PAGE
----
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rsv696

313 posts

27 months

[news] 
Sunday 7th October 2012 quote quote all
Just part-exed my T5 camper with elevating roof for a Peugeot Boxer with rigid high top. High tops are essential for camping IMO - tons more space, warmer, drier etc. Effect on fuel consumption is barely noticeable. I've got a Smart Car I use for work / pottering around & only use the camper once a week on average.

Essential for me is a large comfy bed, electric hookup, 12 volt sockets, proper fridge, leisure battery, bike rack & space heater

Swivel seats, Fiamma tables & built-in loos are desirable but not essential

Non-essentials are grill, onboard water tank, onboard waste tank, water heater

T4's are generally more reliable than T5's, but there aren't many decent ones left. Avoid the 2.5's if you want reliability. VW's are generally £5k more than equivalent vans because of the "scene tax", but aren't really better quality vehicles.

HTH

Ps Get a LWB if you can - more space & still easy enough to park

Edited by rsv696 on Sunday 7th October 20:30

Chicken Chaser

Original Poster:

3,787 posts

108 months

[news] 
Monday 8th October 2012 quote quote all
rsv696 said:
Just part-exed my T5 camper with elevating roof for a Peugeot Boxer with rigid high top. High tops are essential for camping IMO - tons more space, warmer, drier etc. Effect on fuel consumption is barely noticeable. I've got a Smart Car I use for work / pottering around & only use the camper once a week on average.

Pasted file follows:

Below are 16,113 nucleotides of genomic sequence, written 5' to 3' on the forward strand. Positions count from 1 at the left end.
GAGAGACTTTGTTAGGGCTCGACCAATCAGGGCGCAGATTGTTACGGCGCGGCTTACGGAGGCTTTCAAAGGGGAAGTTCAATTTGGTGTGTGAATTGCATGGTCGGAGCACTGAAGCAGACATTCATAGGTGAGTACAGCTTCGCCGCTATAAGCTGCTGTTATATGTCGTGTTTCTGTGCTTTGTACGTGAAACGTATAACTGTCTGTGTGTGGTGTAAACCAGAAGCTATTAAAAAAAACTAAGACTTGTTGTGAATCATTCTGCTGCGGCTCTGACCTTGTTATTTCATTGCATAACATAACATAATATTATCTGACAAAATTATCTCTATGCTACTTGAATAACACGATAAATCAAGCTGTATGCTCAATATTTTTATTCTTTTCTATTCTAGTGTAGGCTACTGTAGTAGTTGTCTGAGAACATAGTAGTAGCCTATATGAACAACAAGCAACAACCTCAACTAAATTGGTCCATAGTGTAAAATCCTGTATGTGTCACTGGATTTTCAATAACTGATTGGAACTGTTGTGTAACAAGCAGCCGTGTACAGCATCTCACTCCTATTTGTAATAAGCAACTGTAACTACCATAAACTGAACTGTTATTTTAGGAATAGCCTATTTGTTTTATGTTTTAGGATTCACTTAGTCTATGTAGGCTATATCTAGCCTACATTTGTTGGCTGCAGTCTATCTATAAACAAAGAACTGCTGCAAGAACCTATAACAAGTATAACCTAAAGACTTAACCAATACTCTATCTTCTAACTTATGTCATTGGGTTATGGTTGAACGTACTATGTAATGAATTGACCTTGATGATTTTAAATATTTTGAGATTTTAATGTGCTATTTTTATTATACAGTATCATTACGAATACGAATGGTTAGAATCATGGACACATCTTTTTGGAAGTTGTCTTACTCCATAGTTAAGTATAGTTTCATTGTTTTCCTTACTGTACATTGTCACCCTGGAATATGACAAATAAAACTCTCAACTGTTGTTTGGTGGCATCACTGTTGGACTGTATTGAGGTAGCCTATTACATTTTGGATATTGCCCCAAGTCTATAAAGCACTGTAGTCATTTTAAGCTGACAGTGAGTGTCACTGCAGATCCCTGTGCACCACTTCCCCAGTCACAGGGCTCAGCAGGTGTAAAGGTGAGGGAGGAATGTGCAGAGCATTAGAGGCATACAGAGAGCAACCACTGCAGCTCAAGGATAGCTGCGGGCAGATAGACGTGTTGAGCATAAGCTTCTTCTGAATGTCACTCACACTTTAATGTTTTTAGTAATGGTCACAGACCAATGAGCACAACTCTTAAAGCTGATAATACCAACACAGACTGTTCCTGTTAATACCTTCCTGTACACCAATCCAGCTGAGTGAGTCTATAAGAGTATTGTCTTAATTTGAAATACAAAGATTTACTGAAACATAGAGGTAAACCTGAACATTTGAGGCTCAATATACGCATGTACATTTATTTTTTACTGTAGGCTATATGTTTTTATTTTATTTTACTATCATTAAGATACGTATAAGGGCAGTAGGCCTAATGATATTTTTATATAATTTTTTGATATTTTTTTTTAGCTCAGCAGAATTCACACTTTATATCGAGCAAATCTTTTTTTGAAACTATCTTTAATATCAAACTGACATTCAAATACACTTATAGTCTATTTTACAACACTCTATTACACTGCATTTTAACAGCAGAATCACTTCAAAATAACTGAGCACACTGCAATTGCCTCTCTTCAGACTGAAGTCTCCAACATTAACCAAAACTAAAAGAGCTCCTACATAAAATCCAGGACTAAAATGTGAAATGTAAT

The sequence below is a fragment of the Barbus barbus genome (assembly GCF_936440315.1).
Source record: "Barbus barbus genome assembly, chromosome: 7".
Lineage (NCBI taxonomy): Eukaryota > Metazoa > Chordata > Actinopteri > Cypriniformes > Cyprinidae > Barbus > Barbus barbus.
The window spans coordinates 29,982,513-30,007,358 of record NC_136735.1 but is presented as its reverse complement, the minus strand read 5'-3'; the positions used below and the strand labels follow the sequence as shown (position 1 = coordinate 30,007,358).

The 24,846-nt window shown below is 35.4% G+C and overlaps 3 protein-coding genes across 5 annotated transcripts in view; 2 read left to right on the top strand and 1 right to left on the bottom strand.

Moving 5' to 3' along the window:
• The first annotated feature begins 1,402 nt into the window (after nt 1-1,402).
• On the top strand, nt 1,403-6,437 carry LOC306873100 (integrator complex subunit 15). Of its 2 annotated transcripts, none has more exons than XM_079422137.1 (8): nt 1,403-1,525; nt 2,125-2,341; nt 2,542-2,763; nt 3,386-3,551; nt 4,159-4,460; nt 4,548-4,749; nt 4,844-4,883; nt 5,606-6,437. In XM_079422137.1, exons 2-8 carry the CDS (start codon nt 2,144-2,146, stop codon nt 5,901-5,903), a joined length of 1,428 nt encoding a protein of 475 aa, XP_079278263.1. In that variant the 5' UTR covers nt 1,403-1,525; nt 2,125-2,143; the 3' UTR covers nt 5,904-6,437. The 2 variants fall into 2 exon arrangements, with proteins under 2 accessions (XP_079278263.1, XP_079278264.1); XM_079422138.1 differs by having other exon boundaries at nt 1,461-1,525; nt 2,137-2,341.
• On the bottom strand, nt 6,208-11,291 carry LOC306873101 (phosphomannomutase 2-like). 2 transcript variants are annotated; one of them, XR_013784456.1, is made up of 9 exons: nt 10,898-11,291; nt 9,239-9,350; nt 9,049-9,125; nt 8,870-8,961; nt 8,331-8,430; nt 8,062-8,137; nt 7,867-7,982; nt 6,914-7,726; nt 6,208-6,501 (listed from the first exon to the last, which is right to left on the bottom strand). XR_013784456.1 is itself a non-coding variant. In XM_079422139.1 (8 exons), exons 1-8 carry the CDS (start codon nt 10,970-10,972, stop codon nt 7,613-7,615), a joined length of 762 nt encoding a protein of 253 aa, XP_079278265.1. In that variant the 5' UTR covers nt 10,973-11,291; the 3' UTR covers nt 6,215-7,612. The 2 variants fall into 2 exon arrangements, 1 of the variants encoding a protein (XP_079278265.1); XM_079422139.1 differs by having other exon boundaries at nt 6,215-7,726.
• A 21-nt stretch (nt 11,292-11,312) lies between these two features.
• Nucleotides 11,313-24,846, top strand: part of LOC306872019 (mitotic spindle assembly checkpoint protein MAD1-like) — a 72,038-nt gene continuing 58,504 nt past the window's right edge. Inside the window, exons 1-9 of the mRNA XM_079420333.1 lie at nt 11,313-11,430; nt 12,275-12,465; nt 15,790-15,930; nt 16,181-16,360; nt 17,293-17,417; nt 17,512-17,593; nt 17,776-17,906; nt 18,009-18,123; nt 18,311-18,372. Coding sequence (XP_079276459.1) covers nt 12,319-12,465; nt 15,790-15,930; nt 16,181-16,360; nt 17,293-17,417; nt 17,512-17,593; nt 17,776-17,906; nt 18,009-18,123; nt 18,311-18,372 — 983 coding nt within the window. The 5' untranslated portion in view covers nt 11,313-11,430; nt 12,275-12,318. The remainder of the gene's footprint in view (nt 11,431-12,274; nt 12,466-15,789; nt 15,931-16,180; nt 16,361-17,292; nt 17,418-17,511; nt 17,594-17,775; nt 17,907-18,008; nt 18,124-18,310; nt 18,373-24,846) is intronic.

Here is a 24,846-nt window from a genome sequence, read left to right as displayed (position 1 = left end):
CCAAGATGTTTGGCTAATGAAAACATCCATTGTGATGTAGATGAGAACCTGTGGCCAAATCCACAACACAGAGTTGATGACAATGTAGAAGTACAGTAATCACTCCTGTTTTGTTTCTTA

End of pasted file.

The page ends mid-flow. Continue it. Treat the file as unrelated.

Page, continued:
Essential for me is a large comfy bed, electric hookup, 12 volt sockets, proper fridge, leisure battery, bike rack & space heater

Swivel seats, Fiamma tables & built-in loos are desirable but not essential

Non-essentials are grill, onboard water tank, onboard waste tank, water heater

T4's are generally more reliable than T5's, but there aren't many decent ones left. Avoid the 2.5's if you want reliability. VW's are generally £5k more than equivalent vans because of the "scene tax", but aren't really better quality vehicles.

HTH

Ps Get a LWB if you can - more space & still easy enough to park

Edited by rsv696 on Sunday 7th October 20:30
Thanks RSV. I've been looking at 1.9TDs, slow and steady winning the race. The amount that have serious miles on them though worries me slightly as I dont want to be constantly paying out just to run it. Maybe they are a labour of love?!

LWB is on the list, just need to look at whether buying a van is better value than something which has already had windows and roof done.

rsv696

313 posts

27 months

[news] 
Monday 8th October 2012 quote quote all
I'd go for the very best base vehicle you can afford, and get a professional company to fit it out to your spec. Conversion cost will be £6-10k depending on spec. No point converting a shonker TBH. For cheap insurance you need "motor caravan" on the V5. Loads of useful advice on T4forum. Mark

CDP

5,013 posts

138 months

[news] 
Tuesday 9th October 2012 quote quote all
rsv696 said:
I'd go for the very best base vehicle you can afford, and get a professional company to fit it out to your spec. Conversion cost will be £6-10k depending on spec. No point converting a shonker TBH. For cheap insurance you need "motor caravan" on the V5. Loads of useful advice on T4forum. Mark
Alternatively if you want something basic do the conversion yourself. Go to a caravan breakers for bits (or ebay). This is the practice among car and bike racers - mostly to allow for storage space in the van - but it saves heaps.